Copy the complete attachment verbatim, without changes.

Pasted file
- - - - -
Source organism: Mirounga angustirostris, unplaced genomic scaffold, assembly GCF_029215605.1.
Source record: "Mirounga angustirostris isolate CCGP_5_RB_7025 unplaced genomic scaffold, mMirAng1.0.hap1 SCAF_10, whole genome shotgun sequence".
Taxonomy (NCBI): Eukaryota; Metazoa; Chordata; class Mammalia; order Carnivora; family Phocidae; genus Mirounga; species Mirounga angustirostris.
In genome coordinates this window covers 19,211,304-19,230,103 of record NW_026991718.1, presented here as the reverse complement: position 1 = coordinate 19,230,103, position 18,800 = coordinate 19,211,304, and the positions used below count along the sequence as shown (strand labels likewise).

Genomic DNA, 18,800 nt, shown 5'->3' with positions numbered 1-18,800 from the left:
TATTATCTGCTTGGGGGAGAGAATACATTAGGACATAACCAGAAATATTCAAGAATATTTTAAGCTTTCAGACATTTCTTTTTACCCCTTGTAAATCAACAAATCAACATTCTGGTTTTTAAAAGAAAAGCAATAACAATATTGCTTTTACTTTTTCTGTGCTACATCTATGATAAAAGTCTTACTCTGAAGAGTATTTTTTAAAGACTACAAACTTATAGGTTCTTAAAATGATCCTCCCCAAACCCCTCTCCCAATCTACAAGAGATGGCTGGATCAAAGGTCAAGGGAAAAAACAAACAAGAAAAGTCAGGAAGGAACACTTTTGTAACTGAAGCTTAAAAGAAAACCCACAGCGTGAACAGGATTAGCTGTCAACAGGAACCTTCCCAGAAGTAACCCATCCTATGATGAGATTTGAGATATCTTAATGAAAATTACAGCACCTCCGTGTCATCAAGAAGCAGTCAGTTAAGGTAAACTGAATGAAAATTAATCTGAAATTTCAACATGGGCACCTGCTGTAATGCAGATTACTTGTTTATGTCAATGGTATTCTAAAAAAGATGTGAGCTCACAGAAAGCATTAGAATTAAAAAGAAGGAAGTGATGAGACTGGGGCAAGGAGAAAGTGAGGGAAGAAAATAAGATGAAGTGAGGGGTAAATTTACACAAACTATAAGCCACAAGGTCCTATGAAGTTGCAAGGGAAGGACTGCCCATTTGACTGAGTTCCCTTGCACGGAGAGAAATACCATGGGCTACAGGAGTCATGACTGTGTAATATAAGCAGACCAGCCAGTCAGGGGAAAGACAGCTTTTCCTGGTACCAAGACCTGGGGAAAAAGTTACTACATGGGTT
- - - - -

Source organism: Mirounga angustirostris, unplaced genomic scaffold, assembly GCF_029215605.1.
Source record: "Mirounga angustirostris isolate CCGP_5_RB_7025 unplaced genomic scaffold, mMirAng1.0.hap1 SCAF_10, whole genome shotgun sequence".
Taxonomy (NCBI): Eukaryota; Metazoa; Chordata; class Mammalia; order Carnivora; family Phocidae; genus Mirounga; species Mirounga angustirostris.
In genome coordinates this window covers 19,211,304-19,230,103 of record NW_026991718.1, presented here as the reverse complement: position 1 = coordinate 19,230,103, position 18,800 = coordinate 19,211,304, and the positions used below count along the sequence as shown (strand labels likewise).

Genomic DNA, 18,800 nt, shown 5'->3' with positions numbered 1-18,800 from the left:
TATTATCTGCTTGGGGGAGAGAATACATTAGGACATAACCAGAAATATTCAAGAATATTTTAAGCTTTCAGACATTTCTTTTTACCCCTTGTAAATCAACAAATCAACATTCTGGTTTTTAAAAGAAAAGCAATAACAATATTGCTTTTACTTTTTCTGTGCTACATCTATGATAAAAGTCTTACTCTGAAGAGTATTTTTTAAAGACTACAAACTTATAGGTTCTTAAAATGATCCTCCCCAAACCCCTCTCCCAATCTACAAGAGATGGCTGGATCAAAGGTCAAGGGAAAAAACAAACAAGAAAAGTCAGGAAGGAACACTTTTGTAACTGAAGCTTAAAAGAAAACCCACAGCGTGAACAGGATTAGCTGTCAACAGGAACCTTCCCAGAAGTAACCCATCCTATGATGAGATTTGAGATATCTTAATGAAAATTACAGCACCTCCGTGTCATCAAGAAGCAGTCAGTTAAGGTAAACTGAATGAAAATTAATCTGAAATTTCAACATGGGCACCTGCTGTAATGCAGATTACTTGTTTATGTCAATGGTATTCTAAAAAAGATGTGAGCTCACAGAAAGCATTAGAATTAAAAAGAAGGAAGTGATGAGACTGGGGCAAGGAGAAAGTGAGGGAAGAAAATAAGATGAAGTGAGGGGTAAATTTACACAAACTATAAGCCACAAGGTCCTATGAAGTTGCAAGGGAAGGACTGCCCATTTGACTGAGTTCCCTTGCACGGAGAGAAATACCATGGGCTACAGGAGTCATGACTGTGTAATATAAGCAGACCAGCCAGTCAGGGGAAAGACAGCTTTTCCTGGTACCAAGACCTGGGGAAAAAGTTACTACATGGGTT